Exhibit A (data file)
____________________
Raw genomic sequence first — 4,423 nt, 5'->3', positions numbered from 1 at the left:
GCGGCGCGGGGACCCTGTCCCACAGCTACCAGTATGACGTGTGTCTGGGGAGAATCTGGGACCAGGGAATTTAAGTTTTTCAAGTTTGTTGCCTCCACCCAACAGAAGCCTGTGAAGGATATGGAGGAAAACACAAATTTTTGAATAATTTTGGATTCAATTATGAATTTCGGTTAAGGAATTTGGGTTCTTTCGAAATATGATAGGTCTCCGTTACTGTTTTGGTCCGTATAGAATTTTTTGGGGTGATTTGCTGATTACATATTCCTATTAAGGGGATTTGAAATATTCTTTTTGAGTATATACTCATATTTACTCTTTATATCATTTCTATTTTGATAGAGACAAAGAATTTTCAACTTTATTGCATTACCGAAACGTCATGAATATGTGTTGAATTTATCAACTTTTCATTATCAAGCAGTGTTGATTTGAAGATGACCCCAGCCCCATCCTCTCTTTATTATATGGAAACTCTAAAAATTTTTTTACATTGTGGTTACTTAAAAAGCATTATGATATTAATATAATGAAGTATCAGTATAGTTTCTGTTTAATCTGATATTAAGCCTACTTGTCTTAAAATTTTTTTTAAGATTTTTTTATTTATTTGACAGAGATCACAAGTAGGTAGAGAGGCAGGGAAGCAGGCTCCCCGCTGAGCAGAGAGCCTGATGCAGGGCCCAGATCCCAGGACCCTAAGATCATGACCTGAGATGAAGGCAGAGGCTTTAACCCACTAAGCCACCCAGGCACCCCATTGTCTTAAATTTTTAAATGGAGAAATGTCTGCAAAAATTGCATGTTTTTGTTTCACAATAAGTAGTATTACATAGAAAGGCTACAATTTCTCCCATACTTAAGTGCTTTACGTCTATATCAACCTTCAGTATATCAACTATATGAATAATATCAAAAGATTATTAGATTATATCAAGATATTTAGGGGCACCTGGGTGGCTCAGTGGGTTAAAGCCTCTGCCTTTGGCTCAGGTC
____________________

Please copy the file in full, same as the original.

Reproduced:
Raw genomic sequence first — 4,423 nt, 5'->3', positions numbered from 1 at the left:
GCGGCGCGGGGACCCTGTCCCACAGCTACCAGTATGACGTGTGTCTGGGGAGAATCTGGGACCAGGGAATTTAAGTTTTTCAAGTTTGTTGCCTCCACCCAACAGAAGCCTGTGAAGGATATGGAGGAAAACACAAATTTTTGAATAATTTTGGATTCAATTATGAATTTCGGTTAAGGAATTTGGGTTCTTTCGAAATATGATAGGTCTCCGTTACTGTTTTGGTCCGTATAGAATTTTTTGGGGTGATTTGCTGATTACATATTCCTATTAAGGGGATTTGAAATATTCTTTTTGAGTATATACTCATATTTACTCTTTATATCATTTCTATTTTGATAGAGACAAAGAATTTTCAACTTTATTGCATTACCGAAACGTCATGAATATGTGTTGAATTTATCAACTTTTCATTATCAAGCAGTGTTGATTTGAAGATGACCCCAGCCCCATCCTCTCTTTATTATATGGAAACTCTAAAAATTTTTTTACATTGTGGTTACTTAAAAAGCATTATGATATTAATATAATGAAGTATCAGTATAGTTTCTGTTTAATCTGATATTAAGCCTACTTGTCTTAAAATTTTTTTTAAGATTTTTTTATTTATTTGACAGAGATCACAAGTAGGTAGAGAGGCAGGGAAGCAGGCTCCCCGCTGAGCAGAGAGCCTGATGCAGGGCCCAGATCCCAGGACCCTAAGATCATGACCTGAGATGAAGGCAGAGGCTTTAACCCACTAAGCCACCCAGGCACCCCATTGTCTTAAATTTTTAAATGGAGAAATGTCTGCAAAAATTGCATGTTTTTGTTTCACAATAAGTAGTATTACATAGAAAGGCTACAATTTCTCCCATACTTAAGTGCTTTACGTCTATATCAACCTTCAGTATATCAACTATATGAATAATATCAAAAGATTATTAGATTATATCAAGATATTTAGGGGCACCTGGGTGGCTCAGTGGGTTAAAGCCTCTGCCTTTGGCTCAGGTC